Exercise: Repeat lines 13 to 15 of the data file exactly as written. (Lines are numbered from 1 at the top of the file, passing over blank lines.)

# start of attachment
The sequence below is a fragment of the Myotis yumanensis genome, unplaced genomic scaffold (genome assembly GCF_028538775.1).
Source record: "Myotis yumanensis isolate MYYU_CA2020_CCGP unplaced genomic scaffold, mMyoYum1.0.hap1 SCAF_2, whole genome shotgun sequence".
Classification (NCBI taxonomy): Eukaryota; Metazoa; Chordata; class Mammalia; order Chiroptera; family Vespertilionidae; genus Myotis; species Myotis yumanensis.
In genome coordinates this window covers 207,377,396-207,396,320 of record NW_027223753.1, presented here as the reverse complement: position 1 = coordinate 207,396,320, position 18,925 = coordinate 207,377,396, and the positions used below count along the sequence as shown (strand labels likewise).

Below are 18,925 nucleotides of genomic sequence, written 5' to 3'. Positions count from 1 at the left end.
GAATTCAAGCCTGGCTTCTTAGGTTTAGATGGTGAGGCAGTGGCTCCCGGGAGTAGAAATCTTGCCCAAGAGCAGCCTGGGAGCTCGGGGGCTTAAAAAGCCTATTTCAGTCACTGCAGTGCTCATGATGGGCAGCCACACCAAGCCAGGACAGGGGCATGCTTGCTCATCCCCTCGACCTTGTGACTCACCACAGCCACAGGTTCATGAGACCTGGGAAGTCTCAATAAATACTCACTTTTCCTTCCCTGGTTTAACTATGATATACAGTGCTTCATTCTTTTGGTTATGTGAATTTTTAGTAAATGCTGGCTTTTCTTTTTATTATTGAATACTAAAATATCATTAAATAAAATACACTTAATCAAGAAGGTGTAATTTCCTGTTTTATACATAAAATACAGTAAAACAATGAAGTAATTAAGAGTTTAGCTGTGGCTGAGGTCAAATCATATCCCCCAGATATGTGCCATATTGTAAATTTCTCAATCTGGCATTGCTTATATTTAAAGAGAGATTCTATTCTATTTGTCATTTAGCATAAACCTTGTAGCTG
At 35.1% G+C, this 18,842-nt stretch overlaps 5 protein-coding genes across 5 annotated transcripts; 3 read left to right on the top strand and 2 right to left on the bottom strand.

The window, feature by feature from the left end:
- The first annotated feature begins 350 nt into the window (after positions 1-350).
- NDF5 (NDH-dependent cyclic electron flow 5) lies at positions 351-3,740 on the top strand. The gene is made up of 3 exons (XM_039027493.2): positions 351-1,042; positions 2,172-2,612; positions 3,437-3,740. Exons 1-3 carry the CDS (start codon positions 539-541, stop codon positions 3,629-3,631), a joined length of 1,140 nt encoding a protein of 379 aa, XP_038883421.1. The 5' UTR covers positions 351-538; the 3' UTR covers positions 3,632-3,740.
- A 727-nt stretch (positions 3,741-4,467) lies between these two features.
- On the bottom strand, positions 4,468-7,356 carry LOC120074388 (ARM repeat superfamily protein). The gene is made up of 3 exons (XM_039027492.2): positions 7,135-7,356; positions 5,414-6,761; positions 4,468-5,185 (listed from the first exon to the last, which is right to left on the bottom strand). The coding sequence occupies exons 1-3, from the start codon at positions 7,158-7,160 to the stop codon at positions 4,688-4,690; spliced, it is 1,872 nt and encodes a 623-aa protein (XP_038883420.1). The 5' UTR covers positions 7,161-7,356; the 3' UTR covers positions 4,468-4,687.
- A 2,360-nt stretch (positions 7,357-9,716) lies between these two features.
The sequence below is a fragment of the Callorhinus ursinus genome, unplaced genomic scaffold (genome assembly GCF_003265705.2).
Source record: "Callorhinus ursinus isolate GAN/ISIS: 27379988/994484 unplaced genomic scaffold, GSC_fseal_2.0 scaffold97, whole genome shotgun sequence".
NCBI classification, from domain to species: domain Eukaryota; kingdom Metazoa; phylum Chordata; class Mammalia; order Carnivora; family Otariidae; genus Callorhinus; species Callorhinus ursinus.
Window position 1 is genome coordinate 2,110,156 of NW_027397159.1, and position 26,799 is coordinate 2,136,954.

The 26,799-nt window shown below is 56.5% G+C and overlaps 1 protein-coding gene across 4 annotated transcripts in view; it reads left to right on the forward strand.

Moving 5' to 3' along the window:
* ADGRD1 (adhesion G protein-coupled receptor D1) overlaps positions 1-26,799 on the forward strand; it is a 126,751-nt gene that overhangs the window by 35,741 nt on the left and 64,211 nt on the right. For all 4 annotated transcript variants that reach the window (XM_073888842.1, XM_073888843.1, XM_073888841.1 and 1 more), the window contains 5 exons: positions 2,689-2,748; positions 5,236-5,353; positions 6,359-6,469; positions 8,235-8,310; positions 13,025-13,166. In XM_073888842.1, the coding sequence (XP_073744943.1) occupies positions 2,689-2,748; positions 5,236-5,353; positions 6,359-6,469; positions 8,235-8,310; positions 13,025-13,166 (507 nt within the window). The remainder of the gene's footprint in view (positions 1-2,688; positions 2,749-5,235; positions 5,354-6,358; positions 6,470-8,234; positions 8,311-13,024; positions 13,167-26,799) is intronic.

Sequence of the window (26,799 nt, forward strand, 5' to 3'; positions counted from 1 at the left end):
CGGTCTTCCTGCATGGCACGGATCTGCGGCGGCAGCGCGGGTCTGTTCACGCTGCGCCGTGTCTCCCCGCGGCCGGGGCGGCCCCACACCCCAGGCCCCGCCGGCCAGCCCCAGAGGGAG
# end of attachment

- A 2,360-nt stretch (positions 7,357-9,716) lies between these two features.
The sequence below is a fragment of the Callorhinus ursinus genome, unplaced genomic scaffold (genome assembly GCF_003265705.2).
Source record: "Callorhinus ursinus isolate GAN/ISIS: 27379988/994484 unplaced genomic scaffold, GSC_fseal_2.0 scaffold97, whole genome shotgun sequence".